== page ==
Birmingham's Cardiovascular Associates has become the highest enrolling site in North America for the Surmodics TRANSCEND drug-coated balloon (DCB) trial. The randomized trial seeks to find an improved treatment for peripheral artery disease (PAD), a build-up of deposits that cause narrowing or blockages of blood vessels in the legs.
"Historically, when we repair femoral arteries, the biggest challenge has been that, over time, they shut down and the patient is back with the same problem a few months after the procedure," said Jan Skowronski, MD, MBA, FSCAI, director of Endovascular Therapies at Brookwood Baptist Medical Center. "This has been frustrating to the patients as well as to the medical community.
"Over the last five years, balloons containing medication to prevent restenosis entered the market. These drug-coated balloons have helped tremendously. St Jude and Medtronic were the first to the market with them. CVA was invited to be one of the sites for a randomized clinical study with an iteration of the device, potentially allowing a better penetration of the medication into the arterial wall."
"Drug-eluding balloons have helped tremendously to prevent the re-blockage of femoral arteries," Gary Roubin, MD, FACC said. "This study has looked at a variety of balloons that we believe will be superior to what we've been using over the past few years. This new technology allows more of the medication that prevents restenosis. The medication is attached to the balloon, and Surmodics has perfected a way to deliver more of the drug in a more uniform way up and down the entire length of the treated segment. We're excited to be able to offer this to our patients within the confines of the study."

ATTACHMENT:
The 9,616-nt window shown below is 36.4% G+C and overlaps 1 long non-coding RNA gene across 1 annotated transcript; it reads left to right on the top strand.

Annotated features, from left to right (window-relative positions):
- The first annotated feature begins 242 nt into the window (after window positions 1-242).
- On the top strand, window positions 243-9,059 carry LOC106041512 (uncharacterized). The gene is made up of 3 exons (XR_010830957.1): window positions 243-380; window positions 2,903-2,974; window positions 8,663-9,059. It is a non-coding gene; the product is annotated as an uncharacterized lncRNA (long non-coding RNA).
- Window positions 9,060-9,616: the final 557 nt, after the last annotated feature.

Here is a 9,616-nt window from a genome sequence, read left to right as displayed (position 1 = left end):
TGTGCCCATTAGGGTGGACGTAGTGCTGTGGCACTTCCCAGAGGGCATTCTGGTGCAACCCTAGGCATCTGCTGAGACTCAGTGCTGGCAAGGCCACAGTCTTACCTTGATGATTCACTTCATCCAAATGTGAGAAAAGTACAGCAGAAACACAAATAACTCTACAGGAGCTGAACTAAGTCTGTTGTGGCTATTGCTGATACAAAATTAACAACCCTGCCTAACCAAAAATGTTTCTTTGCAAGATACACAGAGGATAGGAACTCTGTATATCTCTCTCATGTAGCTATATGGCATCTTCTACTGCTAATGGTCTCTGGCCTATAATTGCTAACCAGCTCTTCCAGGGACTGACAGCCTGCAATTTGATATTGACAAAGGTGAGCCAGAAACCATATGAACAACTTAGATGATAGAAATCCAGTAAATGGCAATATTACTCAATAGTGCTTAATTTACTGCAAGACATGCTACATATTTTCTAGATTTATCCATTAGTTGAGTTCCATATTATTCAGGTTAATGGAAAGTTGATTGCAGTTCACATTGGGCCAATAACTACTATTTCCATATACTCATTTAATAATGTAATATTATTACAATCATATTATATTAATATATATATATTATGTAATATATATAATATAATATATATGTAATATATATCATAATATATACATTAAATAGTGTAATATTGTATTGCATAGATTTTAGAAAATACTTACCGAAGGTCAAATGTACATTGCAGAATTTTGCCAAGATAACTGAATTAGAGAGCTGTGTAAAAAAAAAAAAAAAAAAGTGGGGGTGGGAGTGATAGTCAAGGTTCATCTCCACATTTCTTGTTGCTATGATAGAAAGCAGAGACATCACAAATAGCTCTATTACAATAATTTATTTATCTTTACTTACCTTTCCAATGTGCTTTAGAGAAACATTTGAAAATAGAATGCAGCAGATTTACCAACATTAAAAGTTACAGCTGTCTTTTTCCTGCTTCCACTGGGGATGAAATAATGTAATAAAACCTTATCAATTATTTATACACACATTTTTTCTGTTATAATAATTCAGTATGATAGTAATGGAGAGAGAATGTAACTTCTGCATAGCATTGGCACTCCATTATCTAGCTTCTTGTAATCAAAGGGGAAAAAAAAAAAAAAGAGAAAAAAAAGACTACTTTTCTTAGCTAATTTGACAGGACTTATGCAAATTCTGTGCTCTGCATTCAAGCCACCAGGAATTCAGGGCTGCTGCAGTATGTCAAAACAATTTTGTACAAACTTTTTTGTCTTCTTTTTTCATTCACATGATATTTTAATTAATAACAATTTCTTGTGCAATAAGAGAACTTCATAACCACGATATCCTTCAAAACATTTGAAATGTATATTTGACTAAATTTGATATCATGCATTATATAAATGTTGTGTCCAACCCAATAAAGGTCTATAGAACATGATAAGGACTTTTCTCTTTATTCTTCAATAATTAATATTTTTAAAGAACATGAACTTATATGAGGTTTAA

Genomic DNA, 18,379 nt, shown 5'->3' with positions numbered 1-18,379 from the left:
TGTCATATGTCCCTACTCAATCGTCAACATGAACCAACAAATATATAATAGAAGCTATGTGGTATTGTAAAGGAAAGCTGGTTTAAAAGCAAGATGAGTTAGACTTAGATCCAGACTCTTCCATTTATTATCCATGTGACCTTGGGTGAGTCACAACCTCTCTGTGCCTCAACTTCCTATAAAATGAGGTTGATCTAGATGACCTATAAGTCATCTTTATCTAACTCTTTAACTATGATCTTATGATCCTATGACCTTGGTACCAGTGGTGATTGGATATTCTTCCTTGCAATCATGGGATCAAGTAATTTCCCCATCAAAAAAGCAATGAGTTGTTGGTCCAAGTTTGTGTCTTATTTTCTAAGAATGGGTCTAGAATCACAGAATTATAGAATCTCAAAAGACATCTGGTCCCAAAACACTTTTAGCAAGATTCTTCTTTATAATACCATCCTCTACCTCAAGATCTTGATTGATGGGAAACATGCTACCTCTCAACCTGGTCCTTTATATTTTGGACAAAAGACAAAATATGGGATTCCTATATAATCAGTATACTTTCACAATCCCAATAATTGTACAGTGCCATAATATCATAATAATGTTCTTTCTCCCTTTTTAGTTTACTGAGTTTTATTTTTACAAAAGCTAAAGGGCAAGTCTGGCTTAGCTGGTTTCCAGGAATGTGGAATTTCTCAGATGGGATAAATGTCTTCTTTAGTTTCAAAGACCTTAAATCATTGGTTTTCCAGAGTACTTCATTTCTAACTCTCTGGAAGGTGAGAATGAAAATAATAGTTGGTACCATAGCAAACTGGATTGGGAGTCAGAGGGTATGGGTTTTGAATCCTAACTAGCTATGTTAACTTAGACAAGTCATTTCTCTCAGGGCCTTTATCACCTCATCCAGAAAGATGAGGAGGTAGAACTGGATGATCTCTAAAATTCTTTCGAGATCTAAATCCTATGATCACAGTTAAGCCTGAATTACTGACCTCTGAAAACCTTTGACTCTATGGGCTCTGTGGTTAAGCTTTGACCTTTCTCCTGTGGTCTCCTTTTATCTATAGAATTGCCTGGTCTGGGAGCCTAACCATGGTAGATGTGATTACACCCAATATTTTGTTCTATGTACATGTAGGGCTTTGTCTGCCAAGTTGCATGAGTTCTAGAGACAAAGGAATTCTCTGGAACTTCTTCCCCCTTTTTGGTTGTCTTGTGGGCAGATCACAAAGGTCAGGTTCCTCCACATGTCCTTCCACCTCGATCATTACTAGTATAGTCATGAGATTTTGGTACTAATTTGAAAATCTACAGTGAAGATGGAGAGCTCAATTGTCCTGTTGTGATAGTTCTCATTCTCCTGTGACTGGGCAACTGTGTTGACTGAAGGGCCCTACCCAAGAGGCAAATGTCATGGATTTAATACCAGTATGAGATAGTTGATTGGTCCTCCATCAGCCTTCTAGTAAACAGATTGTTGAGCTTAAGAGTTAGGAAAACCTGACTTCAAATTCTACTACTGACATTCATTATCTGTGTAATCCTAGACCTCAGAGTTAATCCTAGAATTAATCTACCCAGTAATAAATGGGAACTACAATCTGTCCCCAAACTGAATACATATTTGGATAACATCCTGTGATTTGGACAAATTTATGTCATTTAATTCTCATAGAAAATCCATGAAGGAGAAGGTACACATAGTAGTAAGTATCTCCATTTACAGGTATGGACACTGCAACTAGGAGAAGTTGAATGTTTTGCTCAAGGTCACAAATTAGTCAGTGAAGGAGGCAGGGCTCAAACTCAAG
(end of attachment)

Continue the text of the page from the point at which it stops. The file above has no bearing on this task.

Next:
CVA is one of 78 study locations enrolling a total of 450 patients. With 55 to 60 percent already enrolled, Skowronski anticipates the trial will end enrollment this spring and the study will be un-blinded a year later. "We think we will cut the restenosis rate by two-thirds compared to regular balloons," he said.
The minimally invasive procedure requires only mild sedation. The blocked artery is first opened with a regular balloon. Then a balloon with the drug paclitaxel is inflated to treat the lesion. The procedure is typically outpatient with most patients returning home that day.
"It is extremely safe," Roubin said. "We can relieve incredible discomfort and improve the quality of life dramatically. The ability to treat these blockages is one of the great triumphs of endovascular therapy. The only down side was that the blockages tended to come back. And now we can prevent that."
Patients who meet the requirements of the trial include those with leg pain from blocked arteries. "We also enroll patients with small wounds because of bad circulation," Skowronski said. "We welcome referrals for consideration to participate in the study. And although some patients may not fit guidelines for inclusion, they may have conditions that can be repaired outside of the study."
Study subjects return to CVA at one month, six months, a year and two years following the procedure, followed by phone check-ins at three, four, and five years.
"The patients in the study are exceptional patients," said Suzanne Frew, research coordinator with CVA. "This requires a commitment on their part to follow the regime. We need a buy-in from the patient."
"The follow-up is not onerous," Roubin said. "We follow a standard of care that includes a Doppler study, but patients are not subjected to a lot of additional testing. The quality of care that is required and the detailed adherence to best practice protocols were built into these trials.
"I believe that the reason CVA is number one in enrolling patients in this study is because there has been a commitment on the part of our entire group. We do everything we can to offer these patients state-of-the-art care. We want to bring this technology to patients as soon as possible, assuming it is, as we think it is, a superior way to treat peripheral artery disease."